As the night became late, my body became tired. I could barely keep one eye open. My stomach became nauseous and the chafing between my legs was becoming worse. An adjustment was needed quickly in order add some life back into my sleep-deprived, energy-drained, tired-out body. During my next refill, I switched to vegetable broth for fluids and strictly almond butter for food. The added protein and reduction in sugar helped with the nausea and kept my body fueled through the late-night hours. After trying not to throw up on my shoes for the past few hours, the nausea began dissipating. My pace increased exceptionally as I began sprinting through the chilled wind of the night, praying for the moon to make its way across the sky. At this point the chafing began to break past the threshold of manageable and my father-in-law made a trip to stock up on baby powder. Throughout the remainder of the night, I ran with my handheld in one hand and baby powder in the other, an ironically symbolic situation for an ultrarunning dad. Later, the sun finally began to rise as my internal clock shifted to the new day and restored my energy.
Somewhere past the 24-hour mark and over 100 miles in, I began to lose it. Running on the same road that looked exactly the same for over 100 miles was mind-bending. However, quitting was not an option; it never is and it never was. I came way too far, thinking back to those 30-mile 3:00 a.m. freezing-cold training runs back in the Northeast. Fortunately, way past the physical and somewhere just beyond the mental, we have the spirit, and that’s what kept me moving to the finish.
With seven miles to go and the possibility of finishing under 30 hours, I began to pick up the pace substantially—not bad for a pair of legs that just ran 109 miles. Even with the sun beating on my head, causing my body to overheat, I kept moving forward. Then all of a sudden it began pouring down rain. Traffic filled the streets after an accident, sirens blared, horns beeped, and people yelled. I pushed through the commotion to just get this thing done and over with.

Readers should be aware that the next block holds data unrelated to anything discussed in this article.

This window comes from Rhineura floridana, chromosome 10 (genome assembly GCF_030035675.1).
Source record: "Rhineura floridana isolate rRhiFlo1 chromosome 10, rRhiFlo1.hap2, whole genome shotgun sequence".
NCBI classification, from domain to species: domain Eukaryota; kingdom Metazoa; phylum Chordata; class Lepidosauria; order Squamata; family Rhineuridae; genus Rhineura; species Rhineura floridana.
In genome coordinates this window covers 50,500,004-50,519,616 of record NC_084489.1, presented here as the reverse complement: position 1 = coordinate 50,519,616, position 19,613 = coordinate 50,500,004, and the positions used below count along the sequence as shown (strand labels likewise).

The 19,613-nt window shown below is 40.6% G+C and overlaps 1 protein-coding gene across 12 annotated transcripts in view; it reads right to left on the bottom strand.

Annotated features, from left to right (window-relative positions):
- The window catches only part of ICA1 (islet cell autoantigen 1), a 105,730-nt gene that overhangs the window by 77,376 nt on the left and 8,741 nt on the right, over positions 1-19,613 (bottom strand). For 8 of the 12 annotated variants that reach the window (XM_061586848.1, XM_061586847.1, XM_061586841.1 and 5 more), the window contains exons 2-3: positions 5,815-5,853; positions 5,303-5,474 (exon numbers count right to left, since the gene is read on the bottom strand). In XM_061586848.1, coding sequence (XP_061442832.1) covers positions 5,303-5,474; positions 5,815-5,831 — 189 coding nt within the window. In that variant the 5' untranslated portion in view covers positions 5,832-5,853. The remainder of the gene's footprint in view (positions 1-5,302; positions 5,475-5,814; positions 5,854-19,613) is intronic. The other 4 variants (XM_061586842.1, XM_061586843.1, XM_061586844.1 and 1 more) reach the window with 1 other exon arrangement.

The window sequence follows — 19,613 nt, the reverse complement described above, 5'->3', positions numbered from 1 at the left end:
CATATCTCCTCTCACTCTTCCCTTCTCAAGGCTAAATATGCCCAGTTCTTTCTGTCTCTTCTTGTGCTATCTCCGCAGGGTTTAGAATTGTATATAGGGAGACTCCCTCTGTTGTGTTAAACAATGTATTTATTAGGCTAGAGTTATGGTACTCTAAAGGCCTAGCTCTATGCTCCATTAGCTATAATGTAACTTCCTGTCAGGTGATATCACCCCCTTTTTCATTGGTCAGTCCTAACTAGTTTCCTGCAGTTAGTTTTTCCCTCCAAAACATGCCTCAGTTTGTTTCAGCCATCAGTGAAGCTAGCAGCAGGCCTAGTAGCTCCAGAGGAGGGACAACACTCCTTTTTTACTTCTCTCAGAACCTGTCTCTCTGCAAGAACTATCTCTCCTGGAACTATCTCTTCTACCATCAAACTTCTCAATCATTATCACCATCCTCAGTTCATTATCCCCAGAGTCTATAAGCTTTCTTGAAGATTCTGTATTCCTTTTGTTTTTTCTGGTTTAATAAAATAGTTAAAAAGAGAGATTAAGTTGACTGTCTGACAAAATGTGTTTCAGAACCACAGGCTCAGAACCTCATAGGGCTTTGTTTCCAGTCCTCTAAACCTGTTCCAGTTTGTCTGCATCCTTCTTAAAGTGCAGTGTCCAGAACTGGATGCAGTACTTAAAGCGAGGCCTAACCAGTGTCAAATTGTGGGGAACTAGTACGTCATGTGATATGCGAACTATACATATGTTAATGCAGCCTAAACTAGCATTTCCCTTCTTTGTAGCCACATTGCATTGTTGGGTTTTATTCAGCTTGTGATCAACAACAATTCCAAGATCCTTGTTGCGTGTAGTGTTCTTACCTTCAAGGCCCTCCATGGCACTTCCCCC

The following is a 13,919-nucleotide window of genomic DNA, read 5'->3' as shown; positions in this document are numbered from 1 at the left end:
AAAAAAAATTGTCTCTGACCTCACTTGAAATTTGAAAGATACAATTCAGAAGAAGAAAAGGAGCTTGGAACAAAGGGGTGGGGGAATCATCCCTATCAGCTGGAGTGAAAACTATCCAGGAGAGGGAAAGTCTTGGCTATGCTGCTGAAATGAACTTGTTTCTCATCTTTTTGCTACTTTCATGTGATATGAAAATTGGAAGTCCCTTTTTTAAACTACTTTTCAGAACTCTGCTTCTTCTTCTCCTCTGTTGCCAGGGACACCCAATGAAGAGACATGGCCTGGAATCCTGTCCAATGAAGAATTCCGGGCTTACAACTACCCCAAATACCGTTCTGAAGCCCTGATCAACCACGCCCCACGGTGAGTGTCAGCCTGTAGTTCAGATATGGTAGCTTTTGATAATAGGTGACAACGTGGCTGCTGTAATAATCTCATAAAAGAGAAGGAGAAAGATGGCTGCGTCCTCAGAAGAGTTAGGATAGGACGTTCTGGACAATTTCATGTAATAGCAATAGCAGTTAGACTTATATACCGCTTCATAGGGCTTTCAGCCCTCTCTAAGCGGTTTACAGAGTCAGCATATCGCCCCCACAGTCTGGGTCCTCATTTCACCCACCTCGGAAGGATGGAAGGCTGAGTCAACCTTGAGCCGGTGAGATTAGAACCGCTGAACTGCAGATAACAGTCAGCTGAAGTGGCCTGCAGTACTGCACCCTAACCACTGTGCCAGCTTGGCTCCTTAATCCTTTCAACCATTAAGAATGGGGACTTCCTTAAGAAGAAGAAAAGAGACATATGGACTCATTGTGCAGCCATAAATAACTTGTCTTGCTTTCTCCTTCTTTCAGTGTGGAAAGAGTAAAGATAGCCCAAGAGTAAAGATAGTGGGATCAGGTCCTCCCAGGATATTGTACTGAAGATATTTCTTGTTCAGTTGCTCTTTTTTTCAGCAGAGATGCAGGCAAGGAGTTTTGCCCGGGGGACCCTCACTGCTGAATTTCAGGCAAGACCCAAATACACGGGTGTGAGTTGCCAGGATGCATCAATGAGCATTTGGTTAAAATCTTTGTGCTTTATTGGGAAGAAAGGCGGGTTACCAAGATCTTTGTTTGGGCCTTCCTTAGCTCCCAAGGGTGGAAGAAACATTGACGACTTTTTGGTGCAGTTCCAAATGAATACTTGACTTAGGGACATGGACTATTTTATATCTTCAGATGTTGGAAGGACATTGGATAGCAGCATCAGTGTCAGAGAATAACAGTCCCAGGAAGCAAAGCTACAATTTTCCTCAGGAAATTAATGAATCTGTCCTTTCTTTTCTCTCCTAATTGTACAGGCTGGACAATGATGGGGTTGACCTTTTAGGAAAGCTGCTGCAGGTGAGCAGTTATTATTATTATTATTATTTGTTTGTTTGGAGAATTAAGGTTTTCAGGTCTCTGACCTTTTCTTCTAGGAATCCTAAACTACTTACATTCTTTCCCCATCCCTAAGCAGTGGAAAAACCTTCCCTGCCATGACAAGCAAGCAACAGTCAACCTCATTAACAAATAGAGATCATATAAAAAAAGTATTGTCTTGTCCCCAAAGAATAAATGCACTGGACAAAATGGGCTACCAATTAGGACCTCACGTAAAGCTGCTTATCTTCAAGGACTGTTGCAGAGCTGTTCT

Finally, I began approaching the beach area. Across the railroad tracks and over the bridge I went. The bridge was steep but it did not matter. I started spraying water from my handheld in the air and yelling with excitement. As I arrived at the finish line I was ecstatic, having completed 116 miles from the Gulf of Mexico to the Atlantic Ocean. I asked the race director my time as he pulled a painting out of the trunk of his car. It was a trophy for the first place finisher, and to my surprise the first place finisher was me!
The finish line always brings a sense of accomplishment; however, there’s never been a finish like this in the 70 ultras I’ve run thus far. Ultramarathon running to me is a journey. Each finish line is a new arrival towards something greater, towards the next faintly admirable mysterious object in the distance. It is through relentless forward motion that faint object becomes obtainable, and that new obtainment becomes a dream come true. And wow, the cold water of the Atlantic Ocean felt phenomenal on my intensely sore feet.